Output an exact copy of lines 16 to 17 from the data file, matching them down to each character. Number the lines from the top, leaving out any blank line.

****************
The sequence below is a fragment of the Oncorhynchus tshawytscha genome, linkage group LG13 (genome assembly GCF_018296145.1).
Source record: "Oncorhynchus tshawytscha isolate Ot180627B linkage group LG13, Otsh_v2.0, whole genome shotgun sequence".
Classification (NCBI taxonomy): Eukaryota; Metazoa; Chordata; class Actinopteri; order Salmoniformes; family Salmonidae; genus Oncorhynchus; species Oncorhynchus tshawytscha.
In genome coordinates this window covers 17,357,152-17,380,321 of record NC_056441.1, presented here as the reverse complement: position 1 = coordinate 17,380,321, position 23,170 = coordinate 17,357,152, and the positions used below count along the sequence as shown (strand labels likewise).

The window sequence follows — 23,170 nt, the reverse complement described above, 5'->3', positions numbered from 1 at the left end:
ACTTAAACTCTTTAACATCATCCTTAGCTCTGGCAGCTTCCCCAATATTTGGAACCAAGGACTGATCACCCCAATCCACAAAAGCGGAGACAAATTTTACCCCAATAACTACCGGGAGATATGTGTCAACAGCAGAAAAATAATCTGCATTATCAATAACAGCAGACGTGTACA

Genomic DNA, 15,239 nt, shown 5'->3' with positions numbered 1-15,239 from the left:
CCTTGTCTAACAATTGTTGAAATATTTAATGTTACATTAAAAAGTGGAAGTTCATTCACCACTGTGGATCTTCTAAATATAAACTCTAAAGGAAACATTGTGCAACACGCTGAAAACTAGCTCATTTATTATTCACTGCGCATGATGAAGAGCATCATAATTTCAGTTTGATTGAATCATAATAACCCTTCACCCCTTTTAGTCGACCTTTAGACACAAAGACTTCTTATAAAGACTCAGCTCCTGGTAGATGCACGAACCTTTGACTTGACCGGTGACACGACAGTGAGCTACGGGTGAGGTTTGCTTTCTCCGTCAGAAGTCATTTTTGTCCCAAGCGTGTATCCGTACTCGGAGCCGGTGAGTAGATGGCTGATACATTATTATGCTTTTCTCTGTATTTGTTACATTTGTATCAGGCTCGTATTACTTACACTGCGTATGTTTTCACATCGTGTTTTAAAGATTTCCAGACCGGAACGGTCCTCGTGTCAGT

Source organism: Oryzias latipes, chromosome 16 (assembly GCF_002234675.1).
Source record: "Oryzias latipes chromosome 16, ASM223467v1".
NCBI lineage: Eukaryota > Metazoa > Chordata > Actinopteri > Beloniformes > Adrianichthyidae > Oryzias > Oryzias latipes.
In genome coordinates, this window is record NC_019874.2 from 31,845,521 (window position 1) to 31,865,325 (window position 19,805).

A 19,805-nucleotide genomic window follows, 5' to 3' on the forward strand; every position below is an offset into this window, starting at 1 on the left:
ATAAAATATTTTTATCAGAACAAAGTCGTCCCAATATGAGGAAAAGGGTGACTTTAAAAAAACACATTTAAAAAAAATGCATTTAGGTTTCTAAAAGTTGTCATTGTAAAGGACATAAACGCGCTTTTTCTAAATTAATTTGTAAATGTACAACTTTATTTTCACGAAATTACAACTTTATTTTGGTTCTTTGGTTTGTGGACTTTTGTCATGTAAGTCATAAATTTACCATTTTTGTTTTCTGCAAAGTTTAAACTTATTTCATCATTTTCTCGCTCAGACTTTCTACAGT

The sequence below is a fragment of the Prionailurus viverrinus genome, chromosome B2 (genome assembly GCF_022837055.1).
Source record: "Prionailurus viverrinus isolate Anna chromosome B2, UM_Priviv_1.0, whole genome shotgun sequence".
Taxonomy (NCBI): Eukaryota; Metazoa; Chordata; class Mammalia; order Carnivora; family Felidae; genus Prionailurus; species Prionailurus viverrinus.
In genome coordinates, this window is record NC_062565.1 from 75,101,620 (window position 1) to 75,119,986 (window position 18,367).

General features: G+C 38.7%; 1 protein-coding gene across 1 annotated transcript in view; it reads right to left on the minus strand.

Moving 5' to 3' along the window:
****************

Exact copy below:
Source record: "Prionailurus viverrinus isolate Anna chromosome B2, UM_Priviv_1.0, whole genome shotgun sequence".
Taxonomy (NCBI): Eukaryota; Metazoa; Chordata; class Mammalia; order Carnivora; family Felidae; genus Prionailurus; species Prionailurus viverrinus.